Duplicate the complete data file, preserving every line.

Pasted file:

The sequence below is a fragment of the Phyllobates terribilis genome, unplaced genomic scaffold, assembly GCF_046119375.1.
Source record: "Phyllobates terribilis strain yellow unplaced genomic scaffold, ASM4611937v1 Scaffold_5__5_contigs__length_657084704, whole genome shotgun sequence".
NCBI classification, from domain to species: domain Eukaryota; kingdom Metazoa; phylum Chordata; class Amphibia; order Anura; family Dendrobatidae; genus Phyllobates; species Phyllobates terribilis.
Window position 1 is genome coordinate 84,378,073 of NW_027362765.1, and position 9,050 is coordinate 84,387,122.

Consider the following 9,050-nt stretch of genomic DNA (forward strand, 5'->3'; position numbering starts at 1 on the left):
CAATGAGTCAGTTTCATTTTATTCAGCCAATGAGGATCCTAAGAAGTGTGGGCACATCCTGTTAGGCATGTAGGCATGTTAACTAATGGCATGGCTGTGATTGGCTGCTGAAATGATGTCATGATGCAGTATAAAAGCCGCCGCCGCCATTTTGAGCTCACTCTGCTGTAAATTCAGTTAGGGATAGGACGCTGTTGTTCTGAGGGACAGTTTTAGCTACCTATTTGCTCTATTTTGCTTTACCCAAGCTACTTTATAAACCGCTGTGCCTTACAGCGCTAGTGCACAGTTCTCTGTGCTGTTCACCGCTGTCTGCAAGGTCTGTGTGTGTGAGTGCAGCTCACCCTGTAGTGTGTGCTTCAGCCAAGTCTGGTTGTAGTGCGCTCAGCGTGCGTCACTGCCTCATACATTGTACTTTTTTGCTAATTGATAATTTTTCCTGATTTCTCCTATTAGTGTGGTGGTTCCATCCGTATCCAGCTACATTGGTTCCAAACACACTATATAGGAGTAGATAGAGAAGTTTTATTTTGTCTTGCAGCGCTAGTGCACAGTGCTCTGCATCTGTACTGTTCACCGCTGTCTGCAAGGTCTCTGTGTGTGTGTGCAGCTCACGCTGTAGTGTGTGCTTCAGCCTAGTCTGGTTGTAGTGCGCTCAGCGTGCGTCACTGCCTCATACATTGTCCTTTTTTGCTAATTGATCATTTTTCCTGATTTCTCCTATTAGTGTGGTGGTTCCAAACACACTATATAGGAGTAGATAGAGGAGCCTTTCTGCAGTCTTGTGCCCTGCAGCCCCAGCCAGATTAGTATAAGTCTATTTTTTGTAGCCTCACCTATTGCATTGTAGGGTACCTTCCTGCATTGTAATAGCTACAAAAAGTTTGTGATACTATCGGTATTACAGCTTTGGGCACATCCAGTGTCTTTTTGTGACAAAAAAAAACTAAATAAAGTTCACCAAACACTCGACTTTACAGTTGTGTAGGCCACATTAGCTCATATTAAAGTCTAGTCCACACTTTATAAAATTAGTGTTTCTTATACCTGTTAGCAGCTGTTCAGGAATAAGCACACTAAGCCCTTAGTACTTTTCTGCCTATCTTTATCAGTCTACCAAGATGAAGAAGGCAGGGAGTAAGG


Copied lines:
The sequence below is a fragment of the Phyllobates terribilis genome, unplaced genomic scaffold, assembly GCF_046119375.1.
Source record: "Phyllobates terribilis strain yellow unplaced genomic scaffold, ASM4611937v1 Scaffold_5__5_contigs__length_657084704, whole genome shotgun sequence".
NCBI classification, from domain to species: domain Eukaryota; kingdom Metazoa; phylum Chordata; class Amphibia; order Anura; family Dendrobatidae; genus Phyllobates; species Phyllobates terribilis.
Window position 1 is genome coordinate 84,378,073 of NW_027362765.1, and position 9,050 is coordinate 84,387,122.

Consider the following 9,050-nt stretch of genomic DNA (forward strand, 5'->3'; position numbering starts at 1 on the left):
CAATGAGTCAGTTTCATTTTATTCAGCCAATGAGGATCCTAAGAAGTGTGGGCACATCCTGTTAGGCATGTAGGCATGTTAACTAATGGCATGGCTGTGATTGGCTGCTGAAATGATGTCATGATGCAGTATAAAAGCCGCCGCCGCCATTTTGAGCTCACTCTGCTGTAAATTCAGTTAGGGATAGGACGCTGTTGTTCTGAGGGACAGTTTTAGCTACCTATTTGCTCTATTTTGCTTTACCCAAGCTACTTTATAAACCGCTGTGCCTTACAGCGCTAGTGCACAGTTCTCTGTGCTGTTCACCGCTGTCTGCAAGGTCTGTGTGTGTGAGTGCAGCTCACCCTGTAGTGTGTGCTTCAGCCAAGTCTGGTTGTAGTGCGCTCAGCGTGCGTCACTGCCTCATACATTGTACTTTTTTGCTAATTGATAATTTTTCCTGATTTCTCCTATTAGTGTGGTGGTTCCATCCGTATCCAGCTACATTGGTTCCAAACACACTATATAGGAGTAGATAGAGAAGTTTTATTTTGTCTTGCAGCGCTAGTGCACAGTGCTCTGCATCTGTACTGTTCACCGCTGTCTGCAAGGTCTCTGTGTGTGTGTGCAGCTCACGCTGTAGTGTGTGCTTCAGCCTAGTCTGGTTGTAGTGCGCTCAGCGTGCGTCACTGCCTCATACATTGTCCTTTTTTGCTAATTGATCATTTTTCCTGATTTCTCCTATTAGTGTGGTGGTTCCAAACACACTATATAGGAGTAGATAGAGGAGCCTTTCTGCAGTCTTGTGCCCTGCAGCCCCAGCCAGATTAGTATAAGTCTATTTTTTGTAGCCTCACCTATTGCATTGTAGGGTACCTTCCTGCATTGTAATAGCTACAAAAAGTTTGTGATACTATCGGTATTACAGCTTTGGGCACATCCAGTGTCTTTTTGTGACAAAAAAAAACTAAATAAAGTTCACCAAACACTCGACTTTACAGTTGTGTAGGCCACATTAGCTCATATTAAAGTCTAGTCCACACTTTATAAAATTAGTGTTTCTTATACCTGTTAGCAGCTGTTCAGGAATAAGCACACTAAGCCCTTAGTACTTTTCTGCCTATCTTTATCAGTCTACCAAGATGAAGAAGGCAGGGAGTAAGG